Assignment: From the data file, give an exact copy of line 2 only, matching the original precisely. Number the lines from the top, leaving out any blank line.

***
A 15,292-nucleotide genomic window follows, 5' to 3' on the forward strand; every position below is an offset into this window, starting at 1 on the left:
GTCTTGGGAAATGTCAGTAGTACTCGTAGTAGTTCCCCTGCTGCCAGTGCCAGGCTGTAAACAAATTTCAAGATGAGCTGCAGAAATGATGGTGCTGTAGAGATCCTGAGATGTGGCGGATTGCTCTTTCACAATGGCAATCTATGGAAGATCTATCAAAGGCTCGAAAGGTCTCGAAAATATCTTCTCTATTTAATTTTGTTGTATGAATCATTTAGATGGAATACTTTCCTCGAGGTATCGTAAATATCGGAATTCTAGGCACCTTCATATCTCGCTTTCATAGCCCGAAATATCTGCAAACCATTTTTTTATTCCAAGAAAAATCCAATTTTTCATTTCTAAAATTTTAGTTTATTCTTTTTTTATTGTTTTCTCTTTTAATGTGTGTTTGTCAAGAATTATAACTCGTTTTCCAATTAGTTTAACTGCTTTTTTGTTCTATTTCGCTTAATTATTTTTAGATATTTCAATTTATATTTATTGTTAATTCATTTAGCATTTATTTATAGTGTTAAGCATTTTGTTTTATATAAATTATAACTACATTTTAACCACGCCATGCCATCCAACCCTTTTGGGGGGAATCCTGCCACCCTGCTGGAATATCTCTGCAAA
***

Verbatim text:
GTCTTGGGAAATGTCAGTAGTACTCGTAGTAGTTCCCCTGCTGCCAGTGCCAGGCTGTAAACAAATTTCAAGATGAGCTGCAGAAATGATGGTGCTGTAGAGATCCTGAGATGTGGCGGATTGCTCTTTCACAATGGCAATCTATGGAAGATCTATCAAAGGCTCGAAAGGTCTCGAAAATATCTTCTCTATTTAATTTTGTTGTATGAATCATTTAGATGGAATACTTTCCTCGAGGTATCGTAAATATCGGAATTCTAGGCACCTTCATATCTCGCTTTCATAGCCCGAAATATCTGCAAACCATTTTTTTATTCCAAGAAAAATCCAATTTTTCATTTCTAAAATTTTAGTTTATTCTTTTTTTATTGTTTTCTCTTTTAATGTGTGTTTGTCAAGAATTATAACTCGTTTTCCAATTAGTTTAACTGCTTTTTTGTTCTATTTCGCTTAATTATTTTTAGATATTTCAATTTATATTTATTGTTAATTCATTTAGCATTTATTTATAGTGTTAAGCATTTTGTTTTATATAAATTATAACTACATTTTAACCACGCCATGCCATCCAACCCTTTTGGGGGGAATCCTGCCACCCTGCTGGAATATCTCTGCAAA